Paper is a BIG deal when you’re starting out on a creative journey. I wanted to put together a basic introduction to paper for a variety of reasons.

There are hundreds of types of paper to choose from that vary in weight, colour and size, are composed from a variety of materials from rags to cellulose pulp or pure cotton, are handmade, cylinder mould or fourdrinier machine made, with chain and linear grid-like patterns that create different types of surface texture.

Add to this some of my favourite (if not equally baffling) descriptions of the sizing of paper itself. Full and half imperial, quarter imperial, elephant and double elephant!

I’m still learning lots about the range of papers that exist out there.

I talk about paper all the time. This is one of the most common question I get asked too. “What should I be using to draw, paint or sketch on? Followed by “Can’t I just use what I have?” Yes you can but…no…

Spend some time reading through this introduction to paper. You’ll be amazed at the difference you will discover in the quality of your work when you get the right type of paper matched to the medium you are using. You will also quickly discover your favourite types of paper you like to use that are suited to your particular creative style!

If that doesn’t convince you here are a few more reasons;

  • Choosing the right paper is an essential, if not the most important, piece of equipment in your artist’s arsenal of tools. Your drawing and artwork will be defined by the paper you choose.
  • Once you know which paper you need to opt for, you expand your creative potential across a new medium. Paper is as important and equitable to an actual medium itself. You can then start to experiment and understand the different effects that paper has on mediums.
  • You preserve the integrity of the art work you choose to put on it!

Paper Sizing and Weight

A basic introduction to paper must start with the sometimes complex issue of sizing and weight. The first clue linked to the choice of paper you will make is how heavy it is.

Paper weight is defined in two different metrics. Grams (gsm) and Pounds (lbs). Measuring the paper in lbs originated in the US. The weight of paper is defined by how much a ream of 500 sheets of paper would weigh when cut to a standard size. The standard size is defined as the “full imperial” and usually alludes to watercolour paper. You can see where the first challenge comes, therefore, as not all paper is measured in the metrics of the full imperial size of 22″ by 30.”  You can suddenly have a variety of sheets that weigh a particular amount but do not measure 22″ by 30,” the accurate sizing by which the 500 sheets are traditionally measured.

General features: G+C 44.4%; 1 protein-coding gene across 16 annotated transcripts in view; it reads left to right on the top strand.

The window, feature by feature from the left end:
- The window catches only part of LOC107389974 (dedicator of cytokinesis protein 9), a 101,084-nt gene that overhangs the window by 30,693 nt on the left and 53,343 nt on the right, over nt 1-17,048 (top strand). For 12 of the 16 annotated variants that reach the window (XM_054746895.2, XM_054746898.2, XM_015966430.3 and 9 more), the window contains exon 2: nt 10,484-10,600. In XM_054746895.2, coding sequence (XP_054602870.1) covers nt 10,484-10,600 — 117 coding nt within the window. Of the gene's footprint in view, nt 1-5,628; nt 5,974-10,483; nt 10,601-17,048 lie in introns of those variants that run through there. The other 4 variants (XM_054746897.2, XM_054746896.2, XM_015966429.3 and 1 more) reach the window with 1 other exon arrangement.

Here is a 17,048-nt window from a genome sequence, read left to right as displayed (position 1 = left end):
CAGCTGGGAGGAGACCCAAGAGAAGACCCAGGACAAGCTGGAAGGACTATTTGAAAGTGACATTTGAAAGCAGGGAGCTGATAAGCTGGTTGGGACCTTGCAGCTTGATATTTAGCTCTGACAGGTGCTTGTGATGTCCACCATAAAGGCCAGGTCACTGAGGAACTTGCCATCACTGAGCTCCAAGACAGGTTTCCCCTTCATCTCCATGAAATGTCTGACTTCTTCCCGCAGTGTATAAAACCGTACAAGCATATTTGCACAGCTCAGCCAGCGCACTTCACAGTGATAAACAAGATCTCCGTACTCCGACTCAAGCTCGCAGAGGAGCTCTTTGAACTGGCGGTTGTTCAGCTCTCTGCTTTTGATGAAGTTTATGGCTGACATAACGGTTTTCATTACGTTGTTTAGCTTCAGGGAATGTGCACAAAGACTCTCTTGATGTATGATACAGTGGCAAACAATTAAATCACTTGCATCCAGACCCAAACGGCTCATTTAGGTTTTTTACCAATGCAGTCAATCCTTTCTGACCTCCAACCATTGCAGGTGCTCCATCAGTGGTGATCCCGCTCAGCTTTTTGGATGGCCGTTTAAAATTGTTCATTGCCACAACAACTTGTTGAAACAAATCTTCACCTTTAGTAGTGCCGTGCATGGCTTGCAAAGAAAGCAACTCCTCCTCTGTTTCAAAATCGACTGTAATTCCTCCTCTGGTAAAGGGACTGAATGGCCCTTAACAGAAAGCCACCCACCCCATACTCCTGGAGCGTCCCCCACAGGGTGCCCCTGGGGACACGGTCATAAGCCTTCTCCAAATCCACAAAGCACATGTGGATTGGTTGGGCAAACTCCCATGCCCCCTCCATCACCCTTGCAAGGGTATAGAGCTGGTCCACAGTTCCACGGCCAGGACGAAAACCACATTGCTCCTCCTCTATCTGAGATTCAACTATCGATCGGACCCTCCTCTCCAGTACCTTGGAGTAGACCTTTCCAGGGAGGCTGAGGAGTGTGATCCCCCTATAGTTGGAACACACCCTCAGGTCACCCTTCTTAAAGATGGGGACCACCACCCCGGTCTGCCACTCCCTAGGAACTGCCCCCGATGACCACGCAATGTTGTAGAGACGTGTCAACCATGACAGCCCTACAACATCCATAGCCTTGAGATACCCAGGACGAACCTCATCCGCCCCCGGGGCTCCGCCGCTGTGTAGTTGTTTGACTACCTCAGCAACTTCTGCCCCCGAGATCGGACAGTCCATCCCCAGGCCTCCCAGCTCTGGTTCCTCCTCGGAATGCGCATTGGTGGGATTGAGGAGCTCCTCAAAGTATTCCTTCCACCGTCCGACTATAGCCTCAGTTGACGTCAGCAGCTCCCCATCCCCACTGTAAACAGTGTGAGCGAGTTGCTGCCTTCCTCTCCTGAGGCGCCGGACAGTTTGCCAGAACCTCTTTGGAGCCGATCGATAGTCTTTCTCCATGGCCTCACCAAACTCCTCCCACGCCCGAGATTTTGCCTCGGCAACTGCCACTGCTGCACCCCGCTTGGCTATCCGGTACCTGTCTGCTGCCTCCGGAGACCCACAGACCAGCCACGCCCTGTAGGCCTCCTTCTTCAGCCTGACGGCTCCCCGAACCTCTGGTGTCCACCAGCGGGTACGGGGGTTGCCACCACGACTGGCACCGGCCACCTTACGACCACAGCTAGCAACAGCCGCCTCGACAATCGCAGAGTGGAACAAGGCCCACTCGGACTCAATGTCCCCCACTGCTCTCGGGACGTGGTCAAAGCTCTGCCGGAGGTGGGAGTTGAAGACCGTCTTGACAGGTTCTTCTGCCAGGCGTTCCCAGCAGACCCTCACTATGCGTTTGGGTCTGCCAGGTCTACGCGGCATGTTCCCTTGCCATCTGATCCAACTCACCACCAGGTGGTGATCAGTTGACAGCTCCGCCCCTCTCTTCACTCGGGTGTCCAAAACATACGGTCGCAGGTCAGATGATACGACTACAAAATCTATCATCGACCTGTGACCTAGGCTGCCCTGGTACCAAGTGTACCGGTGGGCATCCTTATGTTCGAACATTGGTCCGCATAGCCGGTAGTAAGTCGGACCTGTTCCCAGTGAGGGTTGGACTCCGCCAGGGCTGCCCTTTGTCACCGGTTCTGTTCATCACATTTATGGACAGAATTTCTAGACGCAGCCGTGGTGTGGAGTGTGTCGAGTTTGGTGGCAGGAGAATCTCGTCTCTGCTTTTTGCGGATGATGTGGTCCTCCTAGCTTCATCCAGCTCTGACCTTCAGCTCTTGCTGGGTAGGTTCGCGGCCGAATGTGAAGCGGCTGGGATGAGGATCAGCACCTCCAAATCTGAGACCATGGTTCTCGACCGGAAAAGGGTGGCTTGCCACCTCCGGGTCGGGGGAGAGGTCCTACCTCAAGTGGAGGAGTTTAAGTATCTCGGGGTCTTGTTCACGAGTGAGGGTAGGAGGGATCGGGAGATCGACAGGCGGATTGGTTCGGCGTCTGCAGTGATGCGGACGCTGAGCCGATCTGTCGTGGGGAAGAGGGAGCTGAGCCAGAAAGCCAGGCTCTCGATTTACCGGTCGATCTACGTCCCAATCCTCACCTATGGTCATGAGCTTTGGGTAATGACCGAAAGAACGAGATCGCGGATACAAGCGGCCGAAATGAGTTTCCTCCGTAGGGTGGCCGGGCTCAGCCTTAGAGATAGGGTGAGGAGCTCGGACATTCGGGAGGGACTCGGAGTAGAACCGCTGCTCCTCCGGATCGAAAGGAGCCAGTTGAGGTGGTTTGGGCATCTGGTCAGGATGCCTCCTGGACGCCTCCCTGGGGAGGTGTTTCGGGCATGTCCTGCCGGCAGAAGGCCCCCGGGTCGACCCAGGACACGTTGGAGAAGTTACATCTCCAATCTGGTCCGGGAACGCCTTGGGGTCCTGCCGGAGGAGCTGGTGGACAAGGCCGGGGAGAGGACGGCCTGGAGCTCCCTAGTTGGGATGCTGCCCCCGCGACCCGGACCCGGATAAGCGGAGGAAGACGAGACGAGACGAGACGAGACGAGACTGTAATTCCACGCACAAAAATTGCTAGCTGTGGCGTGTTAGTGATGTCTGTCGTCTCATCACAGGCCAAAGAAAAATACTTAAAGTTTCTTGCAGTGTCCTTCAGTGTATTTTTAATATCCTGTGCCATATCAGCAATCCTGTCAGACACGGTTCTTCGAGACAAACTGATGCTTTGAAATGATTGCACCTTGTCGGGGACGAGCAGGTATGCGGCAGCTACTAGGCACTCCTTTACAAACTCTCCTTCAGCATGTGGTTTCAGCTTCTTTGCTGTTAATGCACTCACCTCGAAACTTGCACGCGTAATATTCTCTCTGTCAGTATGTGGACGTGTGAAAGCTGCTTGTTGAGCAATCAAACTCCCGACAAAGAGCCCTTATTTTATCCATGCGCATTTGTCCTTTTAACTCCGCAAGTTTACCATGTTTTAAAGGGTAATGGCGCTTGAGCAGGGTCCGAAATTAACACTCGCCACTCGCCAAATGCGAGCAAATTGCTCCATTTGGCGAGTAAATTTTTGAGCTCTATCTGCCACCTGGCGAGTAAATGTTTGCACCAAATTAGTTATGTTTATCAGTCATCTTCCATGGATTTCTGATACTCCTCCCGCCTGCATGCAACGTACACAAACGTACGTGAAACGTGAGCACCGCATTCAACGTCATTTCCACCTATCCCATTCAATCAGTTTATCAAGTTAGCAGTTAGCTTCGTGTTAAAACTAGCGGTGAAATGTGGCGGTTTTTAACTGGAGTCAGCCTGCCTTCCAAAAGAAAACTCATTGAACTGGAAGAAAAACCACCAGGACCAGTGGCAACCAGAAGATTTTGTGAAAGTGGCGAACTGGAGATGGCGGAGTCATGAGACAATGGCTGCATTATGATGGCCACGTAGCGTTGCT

Using the grams metrics, therefore, may prove more accurate. It tells you what one metre of paper weighs for all types of paper.

When you look to purchase paper the weight is an important gauge of the type of paper it is. You will always see this outlined on a front cover or pad of paper you look to buy. The lighter the paper the less water or “stress” it can withstand. The heavier the paper the more appropriate it may be for heavier painting mediums such as watercolour.

If you are simply looking to draw you can aim for papers that start at a 100 gsm weight. If you want to use heavier mediums or those that require more water such as watercolour aim towards the heavier end of the spectrum from 200 gsm upwards. There is a whole heap of science for everything in between and over these weights.

The size of paper has always traditionally been dictated to by the size of paper moulds used to make paper. In a nutshell, paper is made by pouring the paper stock (pulp – which is made from refining rags, wood, cellulose fibre, or other materials) into moulds and then being drained and shaped by wire meshes. These moulds define the sizing of papers. So, for example, the mould size itself will then be split into a variety of smaller sizes as it is halved and halved again. I always used to wonder too why some sizes had specific names attached to them on the front cover of paper pads.

There are 5 key sizes that you may come across;

Full Imperial.          762 by 559 mm / 30 x 22 inch

Half Imperial.         381 by 559 mm / 15 x 22 inch

Quarter Imperial.   381 by 279 mm / 15 x 11 inch

Elephant.                 584 by 711 mm / 23 x 28 inch

Double Elephant.   673 by 1016 mm / 26.5 x 40 inch

I must say I have yet to come across the elephant and double elephant! The other common sizing scale is the “A” sizing.  This is particularly common in the UK and familiar to anyone who has studied art in school.  Again the sizing works from A0 to A10, the most common you will find is between the A6 to A1 ranges which I have listed below.

A0.                841 by 1189mm.          33.1 by 46.8 inch

A1                  594 by 841 mm           23.4 by 33.1 inch